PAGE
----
Stable Returns in a Volatile Investment Landscape
by Neil Hutchison, Executive Director, J.P. Morgan Asset Management
2016 will be remembered for many reasons, but from a corporate perspective one of this year’s headlines is that corporate cash holdings have increased once again. Moody’s reported in May 2016 that cash holdings amongst US corporations alone had reached $1.7tr, $1.2tr of which is held outside the United States. However, this is a global phenomenon, affecting treasurers of companies headquartered around the world. Higher cash levels make it more difficult for treasurers to find appropriate repositories for cash that meet the company’s investment criteria, on top of the ongoing challenges of low or negative interest rates and significant regulatory change. In this environment, an investment choice that is growing in popularity is step-out investment strategies, allowing treasurers to seek greater returns and diversification on portions of their cash.
Challenging investment conditions
It is not only unprecedented corporate cash levels that should be prompting a re-evaluation of cash investment strategy. Most investors have become accustomed to low and negative interest rates in G10 currencies such as the euro, so sterling was a ‘safe haven’ for many. However, the result of the Brexit referendum has also seen sterling rates pushed down from 0.5 to 0.25%. While we are less likely to see sterling hit negative territory compared with the euro, it is now expected that rates could fall further to 0.15 or 0.1%. For investors in money market funds, this means that once returns on cash are calculated net of fees, they will effectively reach zero. Another consideration is the impact of regulatory change. For example, changes to rules on money market funds in the United States are already resulting in an exodus of cash from prime to government money market funds, but one of the outcomes of this is that credit spreads are widening, creating opportunities for investors.
The treasurer’s response
Treasurers need to consider their response to the changing investment environment carefully. Security of principal remains a key priority, which underpins every investment decision. Similarly, the company needs to maintain same-day or short-term access to liquidity for a certain portion of cash for working capital purposes. For this operating cash, security and liquidity considerations dominates investment decisions, while generating a return on this cash is a secondary priority.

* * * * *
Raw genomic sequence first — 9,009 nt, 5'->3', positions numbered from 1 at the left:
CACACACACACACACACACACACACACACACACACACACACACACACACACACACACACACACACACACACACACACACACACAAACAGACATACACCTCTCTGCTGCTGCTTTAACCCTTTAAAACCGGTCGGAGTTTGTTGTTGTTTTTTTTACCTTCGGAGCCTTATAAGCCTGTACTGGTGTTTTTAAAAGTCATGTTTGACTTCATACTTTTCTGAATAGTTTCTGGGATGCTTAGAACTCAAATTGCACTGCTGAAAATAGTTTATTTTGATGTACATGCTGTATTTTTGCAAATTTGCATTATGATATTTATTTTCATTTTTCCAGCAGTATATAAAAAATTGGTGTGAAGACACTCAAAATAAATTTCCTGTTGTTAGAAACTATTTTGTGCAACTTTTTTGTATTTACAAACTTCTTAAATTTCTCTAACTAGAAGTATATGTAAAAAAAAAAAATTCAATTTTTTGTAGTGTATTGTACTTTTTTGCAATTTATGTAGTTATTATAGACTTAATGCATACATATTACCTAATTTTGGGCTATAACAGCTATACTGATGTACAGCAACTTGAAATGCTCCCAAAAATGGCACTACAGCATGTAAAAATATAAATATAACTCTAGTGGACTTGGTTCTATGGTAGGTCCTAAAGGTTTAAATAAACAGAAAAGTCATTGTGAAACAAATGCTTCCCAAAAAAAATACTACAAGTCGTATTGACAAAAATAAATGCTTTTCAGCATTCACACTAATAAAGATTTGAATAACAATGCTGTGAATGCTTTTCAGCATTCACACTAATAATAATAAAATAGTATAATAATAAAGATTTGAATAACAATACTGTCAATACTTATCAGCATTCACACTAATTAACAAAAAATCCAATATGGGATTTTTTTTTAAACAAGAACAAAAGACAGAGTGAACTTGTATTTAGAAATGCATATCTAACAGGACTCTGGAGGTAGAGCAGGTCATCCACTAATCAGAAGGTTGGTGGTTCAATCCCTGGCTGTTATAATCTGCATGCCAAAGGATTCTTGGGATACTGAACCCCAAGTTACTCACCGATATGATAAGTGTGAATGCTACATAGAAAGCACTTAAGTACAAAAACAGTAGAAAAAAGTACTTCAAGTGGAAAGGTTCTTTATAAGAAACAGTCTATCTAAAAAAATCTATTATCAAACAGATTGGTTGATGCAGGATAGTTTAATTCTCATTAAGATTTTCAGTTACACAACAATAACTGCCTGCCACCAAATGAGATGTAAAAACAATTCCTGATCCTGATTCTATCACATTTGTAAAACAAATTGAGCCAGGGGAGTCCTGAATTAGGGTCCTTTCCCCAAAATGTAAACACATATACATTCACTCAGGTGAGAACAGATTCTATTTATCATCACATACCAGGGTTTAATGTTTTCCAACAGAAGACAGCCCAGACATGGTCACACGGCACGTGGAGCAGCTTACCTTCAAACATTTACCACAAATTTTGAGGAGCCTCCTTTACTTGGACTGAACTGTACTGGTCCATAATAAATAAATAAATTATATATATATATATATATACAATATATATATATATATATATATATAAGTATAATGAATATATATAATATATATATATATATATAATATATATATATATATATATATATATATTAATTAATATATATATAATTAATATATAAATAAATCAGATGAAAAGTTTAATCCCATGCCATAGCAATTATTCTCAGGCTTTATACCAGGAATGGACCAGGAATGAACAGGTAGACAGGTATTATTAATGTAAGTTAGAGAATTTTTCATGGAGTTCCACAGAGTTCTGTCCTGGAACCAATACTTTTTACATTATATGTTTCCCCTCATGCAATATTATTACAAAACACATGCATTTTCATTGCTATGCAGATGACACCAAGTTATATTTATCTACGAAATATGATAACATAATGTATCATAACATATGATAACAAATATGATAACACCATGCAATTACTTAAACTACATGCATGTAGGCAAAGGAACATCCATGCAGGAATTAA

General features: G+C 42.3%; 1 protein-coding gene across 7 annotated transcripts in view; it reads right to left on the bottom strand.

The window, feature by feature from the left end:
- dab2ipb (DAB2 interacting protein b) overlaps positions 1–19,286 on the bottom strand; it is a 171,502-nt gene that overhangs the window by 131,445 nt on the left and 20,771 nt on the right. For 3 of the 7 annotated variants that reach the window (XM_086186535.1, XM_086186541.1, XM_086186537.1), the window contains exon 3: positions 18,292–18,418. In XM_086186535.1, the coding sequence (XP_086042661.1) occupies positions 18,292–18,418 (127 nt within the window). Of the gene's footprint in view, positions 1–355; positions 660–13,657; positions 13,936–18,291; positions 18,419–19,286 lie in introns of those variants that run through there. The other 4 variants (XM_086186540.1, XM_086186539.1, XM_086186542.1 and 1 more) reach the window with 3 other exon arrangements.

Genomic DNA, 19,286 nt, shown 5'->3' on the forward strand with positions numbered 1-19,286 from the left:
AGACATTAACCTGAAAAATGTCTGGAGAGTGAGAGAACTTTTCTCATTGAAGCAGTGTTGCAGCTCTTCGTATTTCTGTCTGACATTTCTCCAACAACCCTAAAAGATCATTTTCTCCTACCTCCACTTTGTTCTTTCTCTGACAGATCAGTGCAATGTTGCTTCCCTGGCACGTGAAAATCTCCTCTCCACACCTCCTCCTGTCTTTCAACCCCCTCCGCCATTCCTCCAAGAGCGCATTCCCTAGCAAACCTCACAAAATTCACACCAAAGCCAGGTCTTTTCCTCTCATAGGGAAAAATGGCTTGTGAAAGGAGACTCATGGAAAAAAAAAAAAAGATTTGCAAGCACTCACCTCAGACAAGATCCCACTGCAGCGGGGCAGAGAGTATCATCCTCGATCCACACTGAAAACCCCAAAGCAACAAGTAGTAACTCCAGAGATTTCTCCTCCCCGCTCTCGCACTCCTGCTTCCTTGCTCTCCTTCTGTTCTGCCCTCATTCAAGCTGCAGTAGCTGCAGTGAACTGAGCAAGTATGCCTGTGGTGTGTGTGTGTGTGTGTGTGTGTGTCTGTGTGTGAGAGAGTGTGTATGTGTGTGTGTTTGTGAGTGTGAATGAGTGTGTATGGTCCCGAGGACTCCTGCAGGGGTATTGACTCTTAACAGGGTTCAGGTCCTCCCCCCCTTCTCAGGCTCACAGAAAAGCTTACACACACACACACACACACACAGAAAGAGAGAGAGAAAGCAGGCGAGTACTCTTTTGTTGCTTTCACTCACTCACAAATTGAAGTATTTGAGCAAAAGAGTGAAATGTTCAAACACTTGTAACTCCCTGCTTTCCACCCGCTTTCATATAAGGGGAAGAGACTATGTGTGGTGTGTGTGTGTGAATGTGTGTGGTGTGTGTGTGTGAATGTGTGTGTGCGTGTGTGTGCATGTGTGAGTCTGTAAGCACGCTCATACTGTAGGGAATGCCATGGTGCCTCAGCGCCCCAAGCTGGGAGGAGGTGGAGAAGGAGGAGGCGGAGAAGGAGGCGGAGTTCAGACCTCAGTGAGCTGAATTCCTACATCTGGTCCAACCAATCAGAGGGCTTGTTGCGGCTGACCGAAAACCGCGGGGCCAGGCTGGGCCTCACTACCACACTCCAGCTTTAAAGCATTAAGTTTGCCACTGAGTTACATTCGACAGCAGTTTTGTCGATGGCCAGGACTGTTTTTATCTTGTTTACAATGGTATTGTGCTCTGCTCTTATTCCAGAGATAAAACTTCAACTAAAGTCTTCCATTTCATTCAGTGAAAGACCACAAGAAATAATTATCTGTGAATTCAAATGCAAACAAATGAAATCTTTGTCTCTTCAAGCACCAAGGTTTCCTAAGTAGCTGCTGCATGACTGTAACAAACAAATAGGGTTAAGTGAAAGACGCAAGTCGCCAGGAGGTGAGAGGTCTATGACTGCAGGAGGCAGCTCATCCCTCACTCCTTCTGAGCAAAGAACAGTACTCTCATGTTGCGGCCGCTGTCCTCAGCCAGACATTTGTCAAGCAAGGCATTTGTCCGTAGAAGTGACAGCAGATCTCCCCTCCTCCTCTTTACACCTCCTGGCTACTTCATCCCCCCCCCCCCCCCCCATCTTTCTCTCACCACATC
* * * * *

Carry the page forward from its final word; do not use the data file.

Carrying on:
However, for many corporations, there is a portion of ‘strategic’ cash that is not required for immediate use that can be used to work harder for the company. This is not a new concept: ‘cash plus’ investment solutions have existed for many years, but segmenting cash to achieve a better yield was less of a priority when a treasurer could generate 0.65% when investing in a AAA-rated money market fund. As this is no longer the case, treasurers need to be more proactive. First, they should focus on improving their cash flow forecasting process to allow them to segment their cash appropriately. Second, they need to consider their risk appetite and investment objectives when investing cash over a longer time horizon. Typically, treasurers’ main objective is not solely to maximise return, but to minimise volatility of returns. This is the premise behind JPMorgan Asset Management’s range of Managed Reserves Funds, which have already seen considerable interest amongst corporate investors, particularly US corporations, but increasingly European and Asian corporations too. The most recent addition to our Managed Reserves range is our JPMorgan Sterling Managed Reserves Fund, which was launched in August 2016. Like our other Managed Reserves Funds, this is aimed at investors with longer-term investment horizons who are looking for additional returns above AAA-rated money market funds while carefully managing risk.